‘Hunger-directed eating’ is BS
Let’s be clear, it’s great to be in touch with your hunger and fullness cues. Knowing when you need to eat is important and being able to honour that with the food you want in the amount you want is awesome. It takes a lot of work to be able to do that, especially if you have a history of disordered eating, but it is possible. Intuitive eating has principles not rules. You can eat for reasons other than hunger, the key is tuning into your body to see how it feels and making sure you’ve got lots of other ways to deal with emotions so you’ve got options. There is no guarantee that when practising intuitive eating that you will lose weight. It is equally likely you will gain or maintain your weight, depending on a whole host of factors. Intuitive eating is a non-diet approach. It is not designed to make people lose weight. It is an approach that specifically encourages you to eat and move in a way that feels good and let’s your body do it’s own thing.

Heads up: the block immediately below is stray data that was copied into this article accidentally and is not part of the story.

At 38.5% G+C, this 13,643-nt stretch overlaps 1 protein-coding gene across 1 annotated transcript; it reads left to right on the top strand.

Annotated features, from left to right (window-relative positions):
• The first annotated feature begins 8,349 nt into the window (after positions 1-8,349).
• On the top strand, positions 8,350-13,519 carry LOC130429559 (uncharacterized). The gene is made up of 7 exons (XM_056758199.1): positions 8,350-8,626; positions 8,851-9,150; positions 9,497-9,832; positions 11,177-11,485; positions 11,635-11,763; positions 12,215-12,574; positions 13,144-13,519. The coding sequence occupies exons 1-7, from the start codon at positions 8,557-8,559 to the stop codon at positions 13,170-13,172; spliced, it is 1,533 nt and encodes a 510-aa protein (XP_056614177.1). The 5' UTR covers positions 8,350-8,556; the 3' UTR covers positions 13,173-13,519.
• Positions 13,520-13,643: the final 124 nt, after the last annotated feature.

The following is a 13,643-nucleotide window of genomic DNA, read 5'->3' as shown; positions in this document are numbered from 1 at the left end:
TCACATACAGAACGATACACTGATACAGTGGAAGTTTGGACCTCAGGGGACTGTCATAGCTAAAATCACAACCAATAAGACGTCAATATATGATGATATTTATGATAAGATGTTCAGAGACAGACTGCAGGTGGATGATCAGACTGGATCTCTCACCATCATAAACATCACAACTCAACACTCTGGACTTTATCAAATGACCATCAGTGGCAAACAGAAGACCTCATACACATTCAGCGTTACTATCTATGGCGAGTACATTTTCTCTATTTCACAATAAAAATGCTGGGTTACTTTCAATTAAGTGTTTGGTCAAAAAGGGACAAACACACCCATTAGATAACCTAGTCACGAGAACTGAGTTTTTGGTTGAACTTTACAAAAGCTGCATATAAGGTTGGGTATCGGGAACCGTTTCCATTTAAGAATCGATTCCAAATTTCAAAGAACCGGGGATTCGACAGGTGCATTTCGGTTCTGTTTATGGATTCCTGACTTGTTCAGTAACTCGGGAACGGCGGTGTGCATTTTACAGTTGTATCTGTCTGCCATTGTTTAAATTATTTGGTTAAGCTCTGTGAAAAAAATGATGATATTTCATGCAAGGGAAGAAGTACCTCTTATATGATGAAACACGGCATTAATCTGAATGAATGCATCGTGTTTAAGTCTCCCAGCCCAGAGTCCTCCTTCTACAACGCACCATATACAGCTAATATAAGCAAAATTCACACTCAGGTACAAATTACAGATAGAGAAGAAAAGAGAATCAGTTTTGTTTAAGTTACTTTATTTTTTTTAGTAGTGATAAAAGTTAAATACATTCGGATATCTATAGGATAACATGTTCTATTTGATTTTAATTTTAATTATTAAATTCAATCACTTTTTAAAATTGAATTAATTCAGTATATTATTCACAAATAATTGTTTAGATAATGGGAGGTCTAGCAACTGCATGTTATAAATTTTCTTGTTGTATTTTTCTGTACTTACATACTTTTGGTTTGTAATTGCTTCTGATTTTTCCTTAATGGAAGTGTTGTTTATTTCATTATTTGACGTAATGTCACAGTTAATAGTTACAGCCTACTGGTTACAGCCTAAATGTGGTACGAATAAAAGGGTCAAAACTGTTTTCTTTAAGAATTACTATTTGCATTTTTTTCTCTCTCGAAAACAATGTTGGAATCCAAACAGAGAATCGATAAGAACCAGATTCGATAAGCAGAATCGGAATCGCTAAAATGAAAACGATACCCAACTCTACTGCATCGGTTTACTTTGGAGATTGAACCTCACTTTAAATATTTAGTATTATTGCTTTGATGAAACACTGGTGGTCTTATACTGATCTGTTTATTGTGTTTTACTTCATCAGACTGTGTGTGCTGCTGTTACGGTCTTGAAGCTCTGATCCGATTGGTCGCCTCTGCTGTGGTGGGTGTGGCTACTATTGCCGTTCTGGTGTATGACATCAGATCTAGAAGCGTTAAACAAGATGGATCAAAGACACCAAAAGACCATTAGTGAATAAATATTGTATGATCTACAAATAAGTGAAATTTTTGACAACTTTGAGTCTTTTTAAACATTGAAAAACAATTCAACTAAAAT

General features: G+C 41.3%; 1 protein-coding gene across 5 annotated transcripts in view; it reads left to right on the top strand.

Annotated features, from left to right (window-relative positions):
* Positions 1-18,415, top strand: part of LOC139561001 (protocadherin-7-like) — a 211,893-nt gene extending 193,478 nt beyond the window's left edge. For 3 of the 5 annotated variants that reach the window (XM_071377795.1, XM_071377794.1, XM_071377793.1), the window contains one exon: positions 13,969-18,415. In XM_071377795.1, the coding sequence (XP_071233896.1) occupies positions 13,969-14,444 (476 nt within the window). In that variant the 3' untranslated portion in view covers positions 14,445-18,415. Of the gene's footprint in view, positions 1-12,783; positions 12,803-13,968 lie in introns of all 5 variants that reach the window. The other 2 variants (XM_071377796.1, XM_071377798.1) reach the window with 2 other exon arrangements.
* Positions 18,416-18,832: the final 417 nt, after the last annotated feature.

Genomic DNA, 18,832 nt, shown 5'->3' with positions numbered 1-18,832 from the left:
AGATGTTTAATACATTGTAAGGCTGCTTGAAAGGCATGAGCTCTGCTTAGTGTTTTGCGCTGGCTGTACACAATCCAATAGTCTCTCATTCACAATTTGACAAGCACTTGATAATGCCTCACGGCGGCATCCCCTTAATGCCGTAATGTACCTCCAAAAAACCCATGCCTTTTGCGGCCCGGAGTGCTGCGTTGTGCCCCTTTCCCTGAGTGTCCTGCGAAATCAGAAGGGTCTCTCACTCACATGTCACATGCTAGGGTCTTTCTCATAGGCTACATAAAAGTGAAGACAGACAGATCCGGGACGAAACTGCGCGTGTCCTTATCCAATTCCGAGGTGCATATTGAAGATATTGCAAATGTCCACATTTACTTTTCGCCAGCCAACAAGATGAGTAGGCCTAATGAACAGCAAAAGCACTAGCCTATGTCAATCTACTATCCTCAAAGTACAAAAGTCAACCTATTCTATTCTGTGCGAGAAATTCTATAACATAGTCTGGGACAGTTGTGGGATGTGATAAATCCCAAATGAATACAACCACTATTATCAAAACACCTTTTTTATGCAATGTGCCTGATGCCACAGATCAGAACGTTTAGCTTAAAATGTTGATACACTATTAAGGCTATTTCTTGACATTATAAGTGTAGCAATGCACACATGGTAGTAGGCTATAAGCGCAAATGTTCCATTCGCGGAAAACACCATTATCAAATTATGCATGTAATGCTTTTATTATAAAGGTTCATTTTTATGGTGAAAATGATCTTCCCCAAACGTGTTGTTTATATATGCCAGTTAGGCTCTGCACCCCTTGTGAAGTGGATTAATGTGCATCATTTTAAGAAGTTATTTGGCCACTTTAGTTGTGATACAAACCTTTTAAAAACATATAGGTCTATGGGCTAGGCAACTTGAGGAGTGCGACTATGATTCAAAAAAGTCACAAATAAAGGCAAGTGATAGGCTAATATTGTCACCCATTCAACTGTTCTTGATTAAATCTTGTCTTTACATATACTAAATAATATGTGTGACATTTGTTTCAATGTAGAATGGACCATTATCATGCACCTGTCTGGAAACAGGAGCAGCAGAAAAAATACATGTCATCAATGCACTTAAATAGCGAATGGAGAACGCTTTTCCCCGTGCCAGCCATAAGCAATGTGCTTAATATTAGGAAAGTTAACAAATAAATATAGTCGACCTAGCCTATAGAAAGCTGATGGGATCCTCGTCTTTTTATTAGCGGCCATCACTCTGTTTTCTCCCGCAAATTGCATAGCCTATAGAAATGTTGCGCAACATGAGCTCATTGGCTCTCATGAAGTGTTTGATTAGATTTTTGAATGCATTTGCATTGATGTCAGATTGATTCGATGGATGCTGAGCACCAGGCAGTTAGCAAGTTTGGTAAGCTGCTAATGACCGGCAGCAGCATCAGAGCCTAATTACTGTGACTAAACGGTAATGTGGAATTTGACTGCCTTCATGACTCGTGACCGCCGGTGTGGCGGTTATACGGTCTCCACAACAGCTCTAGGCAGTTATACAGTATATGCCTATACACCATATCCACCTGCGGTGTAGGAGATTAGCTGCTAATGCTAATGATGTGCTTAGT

The ‘Thin side out’ book by Josie Spinardi on hunger-directed puts thinness on a pedestal. Yes, thin privilege is real but the idea that a person needs to be thin to live a happy life is BS. You live your best life when you accept your body, enjoy food and exercise for fun. Happiness does not have a size, shape or weight. In fact, the ironic thing is that dieting to reach a specific body ideal is more likely to make you miserable than make you happy. You will never make peace with food, exercise and yur body if your underlying intention is to lose weight. Whilst diet culture can make you feel that your body needs to look a certain way, if you live your life trying to reach that ideal, you will be on a perpetual treadmill, being on and off diets, feeling anxious whenever you miss a workout, guilty whenever you eat something ‘bad’ and feeling that your body is never good enough. Don’t buy into that BS, learn to trust yourself to make your own decisions about food and exercise and your body will end up where it wants to be.